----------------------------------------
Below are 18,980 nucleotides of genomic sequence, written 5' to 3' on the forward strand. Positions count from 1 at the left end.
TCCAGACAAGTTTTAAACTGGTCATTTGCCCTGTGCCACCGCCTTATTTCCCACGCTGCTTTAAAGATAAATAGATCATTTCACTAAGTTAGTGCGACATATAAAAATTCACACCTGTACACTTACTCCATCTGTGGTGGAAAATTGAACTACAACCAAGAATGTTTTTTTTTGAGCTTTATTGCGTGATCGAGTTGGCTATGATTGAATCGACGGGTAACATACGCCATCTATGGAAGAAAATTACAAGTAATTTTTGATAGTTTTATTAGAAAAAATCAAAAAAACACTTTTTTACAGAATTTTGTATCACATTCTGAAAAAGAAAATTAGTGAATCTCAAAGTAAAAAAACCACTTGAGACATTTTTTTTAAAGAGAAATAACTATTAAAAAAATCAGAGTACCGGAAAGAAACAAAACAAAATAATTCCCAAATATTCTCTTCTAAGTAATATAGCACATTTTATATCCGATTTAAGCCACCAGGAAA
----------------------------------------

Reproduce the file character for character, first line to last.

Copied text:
Below are 18,980 nucleotides of genomic sequence, written 5' to 3' on the forward strand. Positions count from 1 at the left end.
TCCAGACAAGTTTTAAACTGGTCATTTGCCCTGTGCCACCGCCTTATTTCCCACGCTGCTTTAAAGATAAATAGATCATTTCACTAAGTTAGTGCGACATATAAAAATTCACACCTGTACACTTACTCCATCTGTGGTGGAAAATTGAACTACAACCAAGAATGTTTTTTTTTGAGCTTTATTGCGTGATCGAGTTGGCTATGATTGAATCGACGGGTAACATACGCCATCTATGGAAGAAAATTACAAGTAATTTTTGATAGTTTTATTAGAAAAAATCAAAAAAACACTTTTTTACAGAATTTTGTATCACATTCTGAAAAAGAAAATTAGTGAATCTCAAAGTAAAAAAACCACTTGAGACATTTTTTTTAAAGAGAAATAACTATTAAAAAAATCAGAGTACCGGAAAGAAACAAAACAAAATAATTCCCAAATATTCTCTTCTAAGTAATATAGCACATTTTATATCCGATTTAAGCCACCAGGAAA